Frederick Soddy observes spontaneous disintegration of radioactive elements into variants he calls "isotopes."
Ernest Rutherford and Soddy publish theory of radioactive decay.
Becquerel shares Nobel Prize for Physics with Pierre and Marie Curie for 1896 discovery of natural radioactivity.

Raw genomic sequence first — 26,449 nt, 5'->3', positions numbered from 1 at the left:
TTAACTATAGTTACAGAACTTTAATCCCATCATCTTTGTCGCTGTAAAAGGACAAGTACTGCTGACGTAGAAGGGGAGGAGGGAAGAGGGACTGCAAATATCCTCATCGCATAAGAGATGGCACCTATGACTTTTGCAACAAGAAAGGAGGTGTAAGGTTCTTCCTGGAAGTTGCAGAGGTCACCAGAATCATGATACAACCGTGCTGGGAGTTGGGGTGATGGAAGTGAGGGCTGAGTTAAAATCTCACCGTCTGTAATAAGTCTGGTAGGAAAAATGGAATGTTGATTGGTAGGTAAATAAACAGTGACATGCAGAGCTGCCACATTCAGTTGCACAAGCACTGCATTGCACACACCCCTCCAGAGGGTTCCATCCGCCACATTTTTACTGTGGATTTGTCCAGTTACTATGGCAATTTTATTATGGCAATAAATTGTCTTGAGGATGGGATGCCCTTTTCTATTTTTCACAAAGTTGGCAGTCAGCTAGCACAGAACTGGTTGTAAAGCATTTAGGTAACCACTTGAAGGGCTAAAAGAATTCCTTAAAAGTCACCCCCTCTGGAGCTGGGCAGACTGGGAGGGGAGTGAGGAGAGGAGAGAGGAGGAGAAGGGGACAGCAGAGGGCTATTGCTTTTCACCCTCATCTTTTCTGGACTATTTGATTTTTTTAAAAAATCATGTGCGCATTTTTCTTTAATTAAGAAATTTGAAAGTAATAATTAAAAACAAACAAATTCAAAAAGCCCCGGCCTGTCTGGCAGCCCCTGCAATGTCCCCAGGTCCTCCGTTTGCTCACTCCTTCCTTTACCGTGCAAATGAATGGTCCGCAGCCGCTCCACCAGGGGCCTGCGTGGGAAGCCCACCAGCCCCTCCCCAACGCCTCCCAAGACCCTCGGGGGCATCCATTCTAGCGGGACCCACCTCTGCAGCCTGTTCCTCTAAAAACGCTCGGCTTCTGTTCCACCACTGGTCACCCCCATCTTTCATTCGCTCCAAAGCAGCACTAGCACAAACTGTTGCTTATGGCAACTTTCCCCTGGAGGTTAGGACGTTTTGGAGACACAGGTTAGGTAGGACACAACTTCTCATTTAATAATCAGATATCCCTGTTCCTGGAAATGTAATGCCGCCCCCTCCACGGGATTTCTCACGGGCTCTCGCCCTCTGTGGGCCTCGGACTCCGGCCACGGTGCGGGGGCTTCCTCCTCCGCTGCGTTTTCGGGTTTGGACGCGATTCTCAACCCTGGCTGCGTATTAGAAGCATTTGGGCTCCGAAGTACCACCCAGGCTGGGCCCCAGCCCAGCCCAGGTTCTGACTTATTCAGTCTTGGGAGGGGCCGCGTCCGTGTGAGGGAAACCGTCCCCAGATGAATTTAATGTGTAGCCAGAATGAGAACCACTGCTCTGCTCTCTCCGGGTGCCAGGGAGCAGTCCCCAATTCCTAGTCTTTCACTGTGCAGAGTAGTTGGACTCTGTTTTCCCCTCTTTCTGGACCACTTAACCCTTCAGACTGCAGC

Rutherford discovers that alpha rays are heavy positively charged particles. In 1908, he is awarded a Nobel Prize in Chemistry for his work. J. J. Thomson proposes the "plum-pudding" model of the atom. In it the atom is envisioned as electrons surrounded by a soup of positive charge, like plums surrounded by pudding.
Albert Einstein publishes the special theory of relativity regarding convertibility of matter and energy (E=mc2).